Archive for October, 2011

Are We Moving a Toward Rent Bubble?

October 28, 2011

As if you needed another indicator that now is the best time to buy Chicago real estate, the latest statistics show that home ownership is down, and rental demand is skyrocketing.  Apartment vacancy rates are the lowest they have been since 2006 at 5.6% and rents rose 2.3% over last year.  That certainly exceeds housing price increases in most areas, and seems to forebode a possible “rent bubble”.  Home ownership is down almost 1% since last year, and each 1% translates into one million new rental households.  So with demand increasing, and supply staying stagnant (few new multi-family building starts), rents are obviously rising.  If unemployment figures stay constant, and the weak economy continues. Rising rents will reach critical mass.  
The recent increases in apartment building values moved into record territory for the third quarter and rivaled the previous record set second quarter 2007, which was, at least in Chicago, just after the market peaked.  So the lesson in all of this is buy today!  Interest rates continue to be at record lows, Chicago real estate prices have started to increase and if you can qualify, now is the time to buy.  Multi-family properties good bets for both income and appreciation.

New Guidelines Coming To HARP

October 25, 2011

By December 1st, big changes are coming in HARP (Home Affordable Refinance Program) which could actually benefit those it was intended to help.  By easing the refinancing guidelines, potentially millions of homeowners might now be able to refinance their Fannie Mae and Freddie Mac backed mortgages and could save thousands of dollars annually, which the current administration hopes will flow back into the economy.  New guidelines now won’t exclude those who have lost the most of their home’s value.  Previous restrictions prohibited borrowers from participating if their home’s value had fallen to an excess of 25% of their mortgage balance.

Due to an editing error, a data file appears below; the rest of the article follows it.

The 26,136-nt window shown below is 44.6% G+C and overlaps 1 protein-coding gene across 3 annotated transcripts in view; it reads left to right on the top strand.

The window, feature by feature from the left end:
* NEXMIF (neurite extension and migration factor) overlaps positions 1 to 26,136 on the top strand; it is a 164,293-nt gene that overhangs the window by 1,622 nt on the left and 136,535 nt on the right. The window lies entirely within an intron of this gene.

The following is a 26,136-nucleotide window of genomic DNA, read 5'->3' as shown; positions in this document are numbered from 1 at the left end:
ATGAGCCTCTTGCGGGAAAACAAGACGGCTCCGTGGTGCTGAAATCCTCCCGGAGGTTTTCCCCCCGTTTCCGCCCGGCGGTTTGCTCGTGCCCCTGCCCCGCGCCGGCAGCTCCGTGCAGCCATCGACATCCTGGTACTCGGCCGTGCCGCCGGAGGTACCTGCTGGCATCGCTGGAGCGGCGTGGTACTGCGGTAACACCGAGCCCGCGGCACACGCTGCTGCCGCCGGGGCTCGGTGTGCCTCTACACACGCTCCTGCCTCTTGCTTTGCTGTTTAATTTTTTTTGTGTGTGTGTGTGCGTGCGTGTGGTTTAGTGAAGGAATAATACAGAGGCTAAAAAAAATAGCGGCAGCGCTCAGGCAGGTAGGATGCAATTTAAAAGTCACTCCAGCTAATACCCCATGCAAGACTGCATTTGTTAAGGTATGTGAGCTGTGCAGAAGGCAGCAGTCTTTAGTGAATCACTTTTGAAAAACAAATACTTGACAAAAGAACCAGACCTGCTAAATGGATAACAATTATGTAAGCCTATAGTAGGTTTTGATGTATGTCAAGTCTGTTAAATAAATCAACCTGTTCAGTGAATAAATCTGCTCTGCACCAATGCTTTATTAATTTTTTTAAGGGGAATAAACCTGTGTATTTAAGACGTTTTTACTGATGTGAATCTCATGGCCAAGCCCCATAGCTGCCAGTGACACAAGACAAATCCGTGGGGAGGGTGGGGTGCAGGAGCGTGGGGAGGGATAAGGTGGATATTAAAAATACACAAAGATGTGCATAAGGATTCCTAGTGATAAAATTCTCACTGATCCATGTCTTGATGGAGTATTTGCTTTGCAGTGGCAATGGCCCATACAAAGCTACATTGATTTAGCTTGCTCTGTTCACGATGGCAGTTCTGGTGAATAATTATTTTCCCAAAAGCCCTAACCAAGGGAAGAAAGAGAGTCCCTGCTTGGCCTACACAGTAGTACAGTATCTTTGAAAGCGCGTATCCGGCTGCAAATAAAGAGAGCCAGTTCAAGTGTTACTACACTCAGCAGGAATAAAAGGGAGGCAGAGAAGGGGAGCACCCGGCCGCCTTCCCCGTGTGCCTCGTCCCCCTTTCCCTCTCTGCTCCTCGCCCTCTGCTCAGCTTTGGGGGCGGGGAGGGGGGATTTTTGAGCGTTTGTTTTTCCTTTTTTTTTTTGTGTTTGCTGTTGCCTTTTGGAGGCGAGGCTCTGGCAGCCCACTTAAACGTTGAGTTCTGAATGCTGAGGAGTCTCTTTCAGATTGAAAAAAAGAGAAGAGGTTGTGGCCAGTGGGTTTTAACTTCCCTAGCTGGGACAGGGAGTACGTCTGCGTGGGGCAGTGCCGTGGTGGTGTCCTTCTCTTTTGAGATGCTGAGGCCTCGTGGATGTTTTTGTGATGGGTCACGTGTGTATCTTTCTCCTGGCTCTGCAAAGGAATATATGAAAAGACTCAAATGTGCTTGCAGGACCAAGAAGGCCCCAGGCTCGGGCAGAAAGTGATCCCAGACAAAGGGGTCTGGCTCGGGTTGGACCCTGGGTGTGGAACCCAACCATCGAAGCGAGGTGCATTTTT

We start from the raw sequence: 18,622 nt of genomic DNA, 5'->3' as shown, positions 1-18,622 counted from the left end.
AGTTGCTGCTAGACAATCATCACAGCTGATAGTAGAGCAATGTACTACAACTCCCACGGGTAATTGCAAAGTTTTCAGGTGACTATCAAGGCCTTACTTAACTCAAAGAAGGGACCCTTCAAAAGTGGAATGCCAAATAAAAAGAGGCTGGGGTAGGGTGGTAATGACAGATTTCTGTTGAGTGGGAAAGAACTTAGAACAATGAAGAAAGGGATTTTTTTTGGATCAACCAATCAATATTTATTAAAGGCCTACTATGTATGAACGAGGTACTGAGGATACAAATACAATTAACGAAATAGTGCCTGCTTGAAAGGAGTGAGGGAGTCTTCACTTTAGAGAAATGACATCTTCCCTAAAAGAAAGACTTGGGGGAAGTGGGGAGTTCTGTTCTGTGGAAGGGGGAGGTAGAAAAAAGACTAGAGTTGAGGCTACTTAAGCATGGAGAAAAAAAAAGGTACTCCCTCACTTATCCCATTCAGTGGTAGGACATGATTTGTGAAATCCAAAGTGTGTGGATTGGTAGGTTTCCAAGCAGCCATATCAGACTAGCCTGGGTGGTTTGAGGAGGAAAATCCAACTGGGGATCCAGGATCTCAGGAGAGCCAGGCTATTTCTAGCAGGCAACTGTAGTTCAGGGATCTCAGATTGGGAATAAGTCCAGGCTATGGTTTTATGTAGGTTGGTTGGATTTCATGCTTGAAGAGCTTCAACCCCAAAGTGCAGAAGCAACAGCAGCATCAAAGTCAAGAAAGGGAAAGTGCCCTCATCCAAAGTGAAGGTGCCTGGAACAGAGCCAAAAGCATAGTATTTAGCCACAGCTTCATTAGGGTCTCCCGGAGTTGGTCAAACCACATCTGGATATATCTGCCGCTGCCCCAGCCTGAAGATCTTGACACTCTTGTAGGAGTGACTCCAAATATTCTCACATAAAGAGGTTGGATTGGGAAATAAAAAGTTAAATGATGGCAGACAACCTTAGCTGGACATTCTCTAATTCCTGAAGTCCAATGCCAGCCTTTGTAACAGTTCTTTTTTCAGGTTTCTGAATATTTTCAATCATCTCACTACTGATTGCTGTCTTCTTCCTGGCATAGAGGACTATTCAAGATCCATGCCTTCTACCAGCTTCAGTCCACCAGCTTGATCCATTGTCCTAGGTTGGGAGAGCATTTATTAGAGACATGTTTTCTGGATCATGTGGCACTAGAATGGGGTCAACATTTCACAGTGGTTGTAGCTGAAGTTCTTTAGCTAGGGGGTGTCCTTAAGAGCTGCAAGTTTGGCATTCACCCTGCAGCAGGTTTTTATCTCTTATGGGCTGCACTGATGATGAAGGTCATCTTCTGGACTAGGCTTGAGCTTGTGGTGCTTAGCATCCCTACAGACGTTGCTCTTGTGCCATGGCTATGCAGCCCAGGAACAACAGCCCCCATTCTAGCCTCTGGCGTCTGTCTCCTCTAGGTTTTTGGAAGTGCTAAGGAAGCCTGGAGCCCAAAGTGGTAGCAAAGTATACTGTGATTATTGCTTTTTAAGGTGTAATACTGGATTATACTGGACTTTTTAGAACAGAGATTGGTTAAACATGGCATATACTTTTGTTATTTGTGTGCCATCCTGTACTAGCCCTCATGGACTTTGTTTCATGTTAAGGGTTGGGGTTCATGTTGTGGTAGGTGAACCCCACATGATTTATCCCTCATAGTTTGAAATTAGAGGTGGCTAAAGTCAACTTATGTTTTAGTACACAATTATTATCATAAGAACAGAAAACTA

New Solutions for America’s Housing Crisis

October 21, 2011

We recognize that without a healthy housing market, it may be next to impossible to climb out of our depressed economic status.  The housing market accounts for 20% of the US GDP.  Here is a blog post from J. Lennox Scott, one of the U.S’s largest real estate  brokers from Oregon.  A third generation Realtor, his company John L. Scott Real Estate, has 93 offices with about 2,600 agents. 

John has testified before a U.S. Senate committee and lobbied the federal government for policies to support the ailing housing market. He also authored a paper outlining the National Association of Realtors’ proposals for righting things.  Here is a link to his blog post about concrete actions to start us on a solid housing recovery.

Debt Reduction For Troubled Chicago Homeowners

October 7, 2011

Frustrating news for troubled Chicago homeowners.  The good news is that there is debt relief from federal and state sources.  The bad news is that Fannie Mae and Freddie Mac will not participate in these programs.  No loans are eligible for these programs if they were bought and held or securitized by Fannie or Freddie, both of which are now under government control and guarantee more than 70 percent of the country’s home loans. Edward J. DeMarco, acting director of the Federal Housing Finance Agency oversees Fannie and Freddie, and believes that principal reduction is bad business, and since both agencies are now “owned”. 

Likewise, FHA and VA loans are also exempt from any debt reduction relief.  Although debt reduction loan modifications have been shown to be more successful than mortgage payment loan modifications, there is a moral hazard that would be created by wider acceptance of the debit reduction modifications.  If I paid $400,000 for my house and am making the payments and keeping current, and you paid $400,000 for your house next door, but are able to reduce your debt by a loan modification, how happy will I be?  Are we risking the entire “promise to pay” system by extending debit reduction modifications?  Perhaps a grace period with a defined expiration date would be the answer. 

Read this article for more info:

Mortage Rates Below 4% For Chicago Home Buyers

October 6, 2011

More good news about mortgage rates and monthly housing affordability for Chicago home buyers.  When we bought our home in 1987, the 30 year fixed was 10%.  Within two weeks time, there was a “correction” between the dollar and the yen, and the 30 year fixed rate went up almost 2 percentage points.  We wound up with a 5/5 ARM at 10%.  Today, our 30 year fixed rates for new Chicago home purchases can be under 4% with 25% down!  For a clearer picture of what this means for you, see the following article:

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